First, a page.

HL7 Messages are used to transfer electronic data between disparate healthcare systems, each sending information about a particular event such as a patient admission. HL7 messages are in human-readable (ASCII) format, though they may require some effort to interpret. This section describes the contents of an HL7 message and how an HL7 message is organized.
An HL7 message consists of one or more segments. Each segment is displayed on a different line of text. A carriage return character (\r, which is 0D in hexadecimal) separates one segment from another.
Each segment consists of one or more composites, also known as fields. A pipe (|) character is used to separate one composite from another. If a composite contains other composites, these sub-composites (or sub-fields) are normally separated by caret (^) characters.
Here’s a fun animated video that demonstrates exactly what an HL7 message looks like:
Check out the following blog for a more deeper dive: https://blog.interfaceware.com/understanding-hl7-messages/
The following sections elaborate further on the intricacies of an HL7 message and how to read the standard. For more information about the different HL7 message types and their uses, please see our HL7 Message Types page.
In an HL7 message, each segment of the message contains one specific category of information, such as patient information or patient visit data. The name of each segment in the message is specified by the first field of the segment, which is always three characters long. Over 120 different HL7 segments are available for use in HL7 messages, this example message contains four HL7 segments: MSH, PID, NK1 and PV1. Different types of HL7 messages contain different HL7 segments.
The HL7 segments in this example contain the following information:
With HL7 messages being used to communicate all kinds of healthcare related information to a variety of disparate systems, sometimes HL7 messages need to contain customized data that cannot be included in any defined segment for its message type. To accommodate for this, the HL7 Standard enables system vendors to create a Z-segment with customized fields to transmit this data.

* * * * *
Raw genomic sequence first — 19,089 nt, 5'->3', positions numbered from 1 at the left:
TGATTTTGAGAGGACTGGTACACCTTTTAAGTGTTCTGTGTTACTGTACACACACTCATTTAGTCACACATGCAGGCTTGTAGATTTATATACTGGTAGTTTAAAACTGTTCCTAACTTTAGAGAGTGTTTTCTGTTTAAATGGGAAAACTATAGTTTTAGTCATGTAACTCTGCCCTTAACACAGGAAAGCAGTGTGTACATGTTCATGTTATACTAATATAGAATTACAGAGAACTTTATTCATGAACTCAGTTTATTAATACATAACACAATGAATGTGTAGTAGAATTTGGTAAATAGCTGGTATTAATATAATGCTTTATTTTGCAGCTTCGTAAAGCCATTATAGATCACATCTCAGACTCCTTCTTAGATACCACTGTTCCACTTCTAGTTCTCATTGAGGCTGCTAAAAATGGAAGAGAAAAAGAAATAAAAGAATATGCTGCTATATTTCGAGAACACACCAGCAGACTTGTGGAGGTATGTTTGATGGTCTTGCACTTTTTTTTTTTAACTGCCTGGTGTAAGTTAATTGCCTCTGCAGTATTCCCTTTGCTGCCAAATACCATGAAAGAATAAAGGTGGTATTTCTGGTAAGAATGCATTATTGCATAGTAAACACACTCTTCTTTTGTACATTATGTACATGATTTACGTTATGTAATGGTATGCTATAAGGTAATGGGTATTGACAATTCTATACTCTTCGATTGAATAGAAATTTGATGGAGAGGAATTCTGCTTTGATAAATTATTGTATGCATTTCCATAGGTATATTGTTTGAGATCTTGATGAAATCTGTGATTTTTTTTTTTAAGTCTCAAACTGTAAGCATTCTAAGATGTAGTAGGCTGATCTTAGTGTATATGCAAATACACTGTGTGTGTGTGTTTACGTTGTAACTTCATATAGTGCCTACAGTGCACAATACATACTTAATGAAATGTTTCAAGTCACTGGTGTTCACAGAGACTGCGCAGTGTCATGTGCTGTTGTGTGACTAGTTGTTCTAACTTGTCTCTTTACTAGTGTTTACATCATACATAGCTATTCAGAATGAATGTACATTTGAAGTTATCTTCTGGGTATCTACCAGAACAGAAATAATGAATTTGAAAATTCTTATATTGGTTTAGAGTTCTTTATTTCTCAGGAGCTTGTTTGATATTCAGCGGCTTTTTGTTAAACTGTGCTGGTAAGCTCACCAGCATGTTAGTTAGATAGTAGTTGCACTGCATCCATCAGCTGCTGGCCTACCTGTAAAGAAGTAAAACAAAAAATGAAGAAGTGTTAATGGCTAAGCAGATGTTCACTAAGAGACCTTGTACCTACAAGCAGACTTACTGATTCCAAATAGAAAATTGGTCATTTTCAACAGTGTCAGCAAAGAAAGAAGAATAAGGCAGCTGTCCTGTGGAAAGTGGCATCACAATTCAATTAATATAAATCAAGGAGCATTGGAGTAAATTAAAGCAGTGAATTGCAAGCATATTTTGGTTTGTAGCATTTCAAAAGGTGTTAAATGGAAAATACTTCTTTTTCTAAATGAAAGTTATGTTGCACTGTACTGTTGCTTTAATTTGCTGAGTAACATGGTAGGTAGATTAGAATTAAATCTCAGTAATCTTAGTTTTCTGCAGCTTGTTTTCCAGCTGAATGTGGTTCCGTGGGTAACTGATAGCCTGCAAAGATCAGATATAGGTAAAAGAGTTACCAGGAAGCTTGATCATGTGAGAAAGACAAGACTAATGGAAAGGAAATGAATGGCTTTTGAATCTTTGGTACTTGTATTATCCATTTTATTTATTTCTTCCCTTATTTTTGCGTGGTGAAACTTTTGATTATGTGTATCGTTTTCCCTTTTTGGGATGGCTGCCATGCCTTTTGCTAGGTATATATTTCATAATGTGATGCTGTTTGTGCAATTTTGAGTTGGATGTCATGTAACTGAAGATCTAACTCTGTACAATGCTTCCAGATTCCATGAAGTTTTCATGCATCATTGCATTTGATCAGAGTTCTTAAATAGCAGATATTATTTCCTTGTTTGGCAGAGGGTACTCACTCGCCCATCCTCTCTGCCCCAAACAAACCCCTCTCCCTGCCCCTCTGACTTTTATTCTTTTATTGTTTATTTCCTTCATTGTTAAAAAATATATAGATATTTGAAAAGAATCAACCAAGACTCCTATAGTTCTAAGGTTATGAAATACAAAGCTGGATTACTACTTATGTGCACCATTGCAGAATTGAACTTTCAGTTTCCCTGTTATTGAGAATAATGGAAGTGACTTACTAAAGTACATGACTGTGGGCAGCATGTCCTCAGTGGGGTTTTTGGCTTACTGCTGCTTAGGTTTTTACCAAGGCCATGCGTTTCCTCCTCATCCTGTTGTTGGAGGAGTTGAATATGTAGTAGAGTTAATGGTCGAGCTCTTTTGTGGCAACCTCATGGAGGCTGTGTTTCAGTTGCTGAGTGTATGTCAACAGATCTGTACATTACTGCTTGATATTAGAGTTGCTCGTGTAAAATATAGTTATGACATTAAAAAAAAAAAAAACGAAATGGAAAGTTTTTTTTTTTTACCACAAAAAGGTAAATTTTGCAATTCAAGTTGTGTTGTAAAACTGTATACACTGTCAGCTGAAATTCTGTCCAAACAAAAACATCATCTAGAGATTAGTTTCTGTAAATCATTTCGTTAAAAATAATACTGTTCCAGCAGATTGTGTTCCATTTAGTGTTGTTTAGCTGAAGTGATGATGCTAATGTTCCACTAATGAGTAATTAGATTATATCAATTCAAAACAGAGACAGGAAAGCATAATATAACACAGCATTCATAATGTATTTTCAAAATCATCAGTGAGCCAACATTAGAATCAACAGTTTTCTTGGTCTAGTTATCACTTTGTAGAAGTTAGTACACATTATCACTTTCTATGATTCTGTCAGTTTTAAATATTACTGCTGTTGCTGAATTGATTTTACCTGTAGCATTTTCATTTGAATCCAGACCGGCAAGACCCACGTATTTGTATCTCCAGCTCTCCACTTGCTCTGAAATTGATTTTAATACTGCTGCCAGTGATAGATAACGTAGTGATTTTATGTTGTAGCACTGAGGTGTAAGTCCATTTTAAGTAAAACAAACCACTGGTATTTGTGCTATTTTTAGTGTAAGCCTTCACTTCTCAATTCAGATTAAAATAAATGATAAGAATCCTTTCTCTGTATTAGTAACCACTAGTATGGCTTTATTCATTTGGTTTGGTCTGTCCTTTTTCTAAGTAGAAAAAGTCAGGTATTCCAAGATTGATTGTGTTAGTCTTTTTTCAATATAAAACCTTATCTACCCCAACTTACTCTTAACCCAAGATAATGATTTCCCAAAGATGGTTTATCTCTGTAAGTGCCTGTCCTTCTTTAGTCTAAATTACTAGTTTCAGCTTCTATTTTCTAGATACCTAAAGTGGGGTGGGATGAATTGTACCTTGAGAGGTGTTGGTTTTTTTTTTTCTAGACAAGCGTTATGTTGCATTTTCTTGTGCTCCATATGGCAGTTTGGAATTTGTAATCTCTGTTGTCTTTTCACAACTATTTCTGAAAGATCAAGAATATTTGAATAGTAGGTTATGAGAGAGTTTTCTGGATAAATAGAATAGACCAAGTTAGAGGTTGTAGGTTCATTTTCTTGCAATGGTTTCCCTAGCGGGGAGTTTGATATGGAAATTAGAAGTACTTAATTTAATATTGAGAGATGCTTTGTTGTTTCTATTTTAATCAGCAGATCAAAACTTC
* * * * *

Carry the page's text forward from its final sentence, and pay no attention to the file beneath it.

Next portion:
By convention, all custom segments begin with the letter Z. For example, a ZPD segment could be created to contain customized patient demographics information. Z-segments can be placed anywhere in an HL7 message, however are typically located as the last segment in a message. Applications that process HL7 messages are usually configured to ignore HL7 Z-segments that they do not know how to handle.
For more information on how Iguana can support custom Z-segments, please visit https://help.interfaceware.com/v6/hl7-custom-zsegment.
Each segment of an HL7 message consists of one or more composites (also known as fields). By default, the | (pipe) character is used to separate one composite from another.
A composite can be a primitive data type (such as a character string or a number), or can contain other composites. If a composite contains other composites, these sub-composites (or sub-fields) are normally separated by ^ characters. If a sub-composite also contains composites, these sub-sub-composites are normally separated by & characters. Sub-sub-composites must be primitive data types.
For an example of a typical composite, consider the PID segment of the sample message seen in the previous sections:
PID||0493575^^^2^ID 1|454721||DOE^JOHN^^^^|DOE^JOHN^^^^|19480203|M||B|254 MYSTREET AVE^^MYTOWN^OH^44123^USA||(216)123-4567|||M|NON|400003403~1129086|
In this segment, the fifth composite is the patient name, which is DOE^JOHN^^^^. (The four ^^^^ characters at the end of this composite indicates that it has a total of six sub-composites, and that only the first two of the sub-composites are defined.) In this composite, DOE represents the family name of the patient, and JOHN is the patient’s given name.
In order to be as flexible as possible and achieve a consensus, the HL7 committees were forced to define many segment fields as optional. The downside of this decision is that you cannot be certain that particular information will be present in a given message. This is one of the reasons why the same message may vary significantly from vendor to vendor.
In HL7 messages, certain special characters separate one composite in a segment from another, or separate one sub-composite from another. These special characters are known as delimiter characters.
The following table lists the default delimiter characters used in HL7:
|0x0D||Marks the end of each segment.|
|~||Separates repeating fields.|
There are many myths about what the HL7 standard can do and the implications for healthcare organizations. In this guide, we set the record straight on common HL7 claims.